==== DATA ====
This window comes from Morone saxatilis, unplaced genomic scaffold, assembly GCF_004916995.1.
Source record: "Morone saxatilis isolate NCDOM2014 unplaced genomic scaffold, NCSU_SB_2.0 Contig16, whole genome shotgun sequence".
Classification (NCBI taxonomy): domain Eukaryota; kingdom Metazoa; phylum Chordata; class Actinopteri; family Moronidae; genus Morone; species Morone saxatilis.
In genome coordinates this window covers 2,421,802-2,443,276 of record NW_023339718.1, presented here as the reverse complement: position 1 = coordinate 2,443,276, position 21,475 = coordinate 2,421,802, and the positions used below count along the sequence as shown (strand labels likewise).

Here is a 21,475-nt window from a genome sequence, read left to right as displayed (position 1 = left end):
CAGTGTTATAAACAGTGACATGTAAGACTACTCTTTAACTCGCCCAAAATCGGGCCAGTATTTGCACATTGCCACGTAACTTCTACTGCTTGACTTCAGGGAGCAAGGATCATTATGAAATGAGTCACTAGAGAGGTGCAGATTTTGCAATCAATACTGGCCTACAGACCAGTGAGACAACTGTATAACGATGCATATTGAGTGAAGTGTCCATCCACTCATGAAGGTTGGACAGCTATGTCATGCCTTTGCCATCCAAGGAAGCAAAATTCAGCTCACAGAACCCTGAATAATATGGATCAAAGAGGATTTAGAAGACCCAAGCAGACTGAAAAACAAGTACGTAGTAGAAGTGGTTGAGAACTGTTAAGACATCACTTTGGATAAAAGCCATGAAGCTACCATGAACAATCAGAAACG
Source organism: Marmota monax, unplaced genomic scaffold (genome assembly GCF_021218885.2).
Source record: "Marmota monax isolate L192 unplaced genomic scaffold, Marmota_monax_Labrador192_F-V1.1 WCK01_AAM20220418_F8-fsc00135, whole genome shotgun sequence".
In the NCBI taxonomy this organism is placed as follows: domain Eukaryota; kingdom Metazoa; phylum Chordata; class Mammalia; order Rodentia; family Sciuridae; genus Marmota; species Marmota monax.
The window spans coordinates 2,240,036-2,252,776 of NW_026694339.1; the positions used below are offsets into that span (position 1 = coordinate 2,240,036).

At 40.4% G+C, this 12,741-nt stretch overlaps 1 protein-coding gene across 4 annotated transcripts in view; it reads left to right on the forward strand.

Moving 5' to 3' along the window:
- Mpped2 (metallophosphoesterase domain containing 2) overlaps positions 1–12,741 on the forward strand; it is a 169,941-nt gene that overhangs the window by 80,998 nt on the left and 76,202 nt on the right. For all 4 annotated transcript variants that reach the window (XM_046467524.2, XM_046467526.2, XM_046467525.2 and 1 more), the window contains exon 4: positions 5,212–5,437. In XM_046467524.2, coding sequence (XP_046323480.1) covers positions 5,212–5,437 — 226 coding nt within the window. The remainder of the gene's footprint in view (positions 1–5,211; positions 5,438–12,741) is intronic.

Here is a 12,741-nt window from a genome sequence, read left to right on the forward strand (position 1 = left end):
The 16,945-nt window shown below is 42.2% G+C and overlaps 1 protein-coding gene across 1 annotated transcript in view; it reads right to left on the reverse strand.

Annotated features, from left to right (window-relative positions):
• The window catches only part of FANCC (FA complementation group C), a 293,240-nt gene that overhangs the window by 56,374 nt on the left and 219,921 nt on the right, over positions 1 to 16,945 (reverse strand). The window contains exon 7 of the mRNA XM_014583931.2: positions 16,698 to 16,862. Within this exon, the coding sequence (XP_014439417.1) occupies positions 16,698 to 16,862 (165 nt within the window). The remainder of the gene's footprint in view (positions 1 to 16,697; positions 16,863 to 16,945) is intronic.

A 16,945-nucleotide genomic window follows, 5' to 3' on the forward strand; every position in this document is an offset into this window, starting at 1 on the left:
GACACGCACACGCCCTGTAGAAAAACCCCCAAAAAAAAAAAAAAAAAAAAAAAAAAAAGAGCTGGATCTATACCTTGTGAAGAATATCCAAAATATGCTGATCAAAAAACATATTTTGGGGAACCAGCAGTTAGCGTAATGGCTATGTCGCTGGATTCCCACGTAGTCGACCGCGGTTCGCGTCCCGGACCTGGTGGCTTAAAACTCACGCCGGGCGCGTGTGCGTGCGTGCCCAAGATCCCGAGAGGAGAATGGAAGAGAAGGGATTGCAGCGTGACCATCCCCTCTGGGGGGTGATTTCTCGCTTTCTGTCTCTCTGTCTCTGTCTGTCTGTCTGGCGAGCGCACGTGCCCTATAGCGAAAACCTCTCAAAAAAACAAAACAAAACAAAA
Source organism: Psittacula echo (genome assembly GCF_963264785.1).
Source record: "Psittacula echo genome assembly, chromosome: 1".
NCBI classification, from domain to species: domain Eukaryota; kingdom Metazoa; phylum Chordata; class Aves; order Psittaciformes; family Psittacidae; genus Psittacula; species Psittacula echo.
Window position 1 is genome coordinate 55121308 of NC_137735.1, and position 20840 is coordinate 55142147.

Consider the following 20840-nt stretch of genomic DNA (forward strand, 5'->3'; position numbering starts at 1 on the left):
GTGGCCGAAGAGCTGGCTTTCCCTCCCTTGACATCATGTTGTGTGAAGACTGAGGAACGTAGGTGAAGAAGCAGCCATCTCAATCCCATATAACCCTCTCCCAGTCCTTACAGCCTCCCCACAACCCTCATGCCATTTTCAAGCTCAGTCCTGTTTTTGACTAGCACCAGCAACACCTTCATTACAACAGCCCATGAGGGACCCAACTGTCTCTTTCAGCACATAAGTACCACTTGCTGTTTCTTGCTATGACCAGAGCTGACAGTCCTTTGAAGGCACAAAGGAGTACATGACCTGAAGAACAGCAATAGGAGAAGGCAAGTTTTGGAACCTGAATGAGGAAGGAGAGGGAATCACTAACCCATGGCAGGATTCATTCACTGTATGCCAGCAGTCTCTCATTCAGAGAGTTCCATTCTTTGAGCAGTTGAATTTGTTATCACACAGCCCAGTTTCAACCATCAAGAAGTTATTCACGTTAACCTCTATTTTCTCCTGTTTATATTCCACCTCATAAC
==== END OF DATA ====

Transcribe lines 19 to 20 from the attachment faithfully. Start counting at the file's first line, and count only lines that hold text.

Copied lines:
GACACGCACACGCCCTGTAGAAAAACCCCCAAAAAAAAAAAAAAAAAAAAAAAAAAAAGAGCTGGATCTATACCTTGTGAAGAATATCCAAAATATGCTGATCAAAAAACATATTTTGGGGAACCAGCAGTTAGCGTAATGGCTATGTCGCTGGATTCCCACGTAGTCGACCGCGGTTCGCGTCCCGGACCTGGTGGCTTAAAACTCACGCCGGGCGCGTGTGCGTGCGTGCCCAAGATCCCGAGAGGAGAATGGAAGAGAAGGGATTGCAGCGTGACCATCCCCTCTGGGGGGTGATTTCTCGCTTTCTGTCTCTCTGTCTCTGTCTGTCTGTCTGGCGAGCGCACGTGCCCTATAGCGAAAACCTCTCAAAAAAACAAAACAAAACAAAA
Source organism: Psittacula echo (genome assembly GCF_963264785.1).